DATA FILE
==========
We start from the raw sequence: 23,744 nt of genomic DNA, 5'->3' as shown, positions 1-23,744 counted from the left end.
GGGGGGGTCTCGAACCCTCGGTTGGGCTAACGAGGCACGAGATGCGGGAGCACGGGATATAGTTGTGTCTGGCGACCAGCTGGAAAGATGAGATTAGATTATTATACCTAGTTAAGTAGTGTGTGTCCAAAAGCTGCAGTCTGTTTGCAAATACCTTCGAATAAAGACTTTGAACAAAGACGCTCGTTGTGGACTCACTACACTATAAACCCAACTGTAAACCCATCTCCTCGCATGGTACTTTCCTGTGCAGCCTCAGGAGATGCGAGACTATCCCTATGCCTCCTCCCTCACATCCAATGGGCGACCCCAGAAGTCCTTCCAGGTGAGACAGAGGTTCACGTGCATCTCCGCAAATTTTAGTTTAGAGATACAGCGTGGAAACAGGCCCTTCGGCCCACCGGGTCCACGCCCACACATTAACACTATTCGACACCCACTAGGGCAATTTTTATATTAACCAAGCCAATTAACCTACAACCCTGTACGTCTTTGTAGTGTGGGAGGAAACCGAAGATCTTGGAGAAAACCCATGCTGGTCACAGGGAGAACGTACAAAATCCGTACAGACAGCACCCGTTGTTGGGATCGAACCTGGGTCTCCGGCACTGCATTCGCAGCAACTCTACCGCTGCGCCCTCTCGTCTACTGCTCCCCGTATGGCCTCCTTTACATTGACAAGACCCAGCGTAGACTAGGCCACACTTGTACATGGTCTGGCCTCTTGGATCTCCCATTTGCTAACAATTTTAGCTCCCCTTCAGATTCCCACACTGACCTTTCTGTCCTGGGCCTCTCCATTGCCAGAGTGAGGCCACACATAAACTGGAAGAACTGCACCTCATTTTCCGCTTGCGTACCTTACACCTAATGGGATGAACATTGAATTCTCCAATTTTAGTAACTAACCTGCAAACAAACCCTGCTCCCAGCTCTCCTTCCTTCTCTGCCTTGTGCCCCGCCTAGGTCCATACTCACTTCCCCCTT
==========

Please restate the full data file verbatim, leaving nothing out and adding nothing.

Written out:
We start from the raw sequence: 23,744 nt of genomic DNA, 5'->3' as shown, positions 1-23,744 counted from the left end.
GGGGGGGTCTCGAACCCTCGGTTGGGCTAACGAGGCACGAGATGCGGGAGCACGGGATATAGTTGTGTCTGGCGACCAGCTGGAAAGATGAGATTAGATTATTATACCTAGTTAAGTAGTGTGTGTCCAAAAGCTGCAGTCTGTTTGCAAATACCTTCGAATAAAGACTTTGAACAAAGACGCTCGTTGTGGACTCACTACACTATAAACCCAACTGTAAACCCATCTCCTCGCATGGTACTTTCCTGTGCAGCCTCAGGAGATGCGAGACTATCCCTATGCCTCCTCCCTCACATCCAATGGGCGACCCCAGAAGTCCTTCCAGGTGAGACAGAGGTTCACGTGCATCTCCGCAAATTTTAGTTTAGAGATACAGCGTGGAAACAGGCCCTTCGGCCCACCGGGTCCACGCCCACACATTAACACTATTCGACACCCACTAGGGCAATTTTTATATTAACCAAGCCAATTAACCTACAACCCTGTACGTCTTTGTAGTGTGGGAGGAAACCGAAGATCTTGGAGAAAACCCATGCTGGTCACAGGGAGAACGTACAAAATCCGTACAGACAGCACCCGTTGTTGGGATCGAACCTGGGTCTCCGGCACTGCATTCGCAGCAACTCTACCGCTGCGCCCTCTCGTCTACTGCTCCCCGTATGGCCTCCTTTACATTGACAAGACCCAGCGTAGACTAGGCCACACTTGTACATGGTCTGGCCTCTTGGATCTCCCATTTGCTAACAATTTTAGCTCCCCTTCAGATTCCCACACTGACCTTTCTGTCCTGGGCCTCTCCATTGCCAGAGTGAGGCCACACATAAACTGGAAGAACTGCACCTCATTTTCCGCTTGCGTACCTTACACCTAATGGGATGAACATTGAATTCTCCAATTTTAGTAACTAACCTGCAAACAAACCCTGCTCCCAGCTCTCCTTCCTTCTCTGCCTTGTGCCCCGCCTAGGTCCATACTCACTTCCCCCTT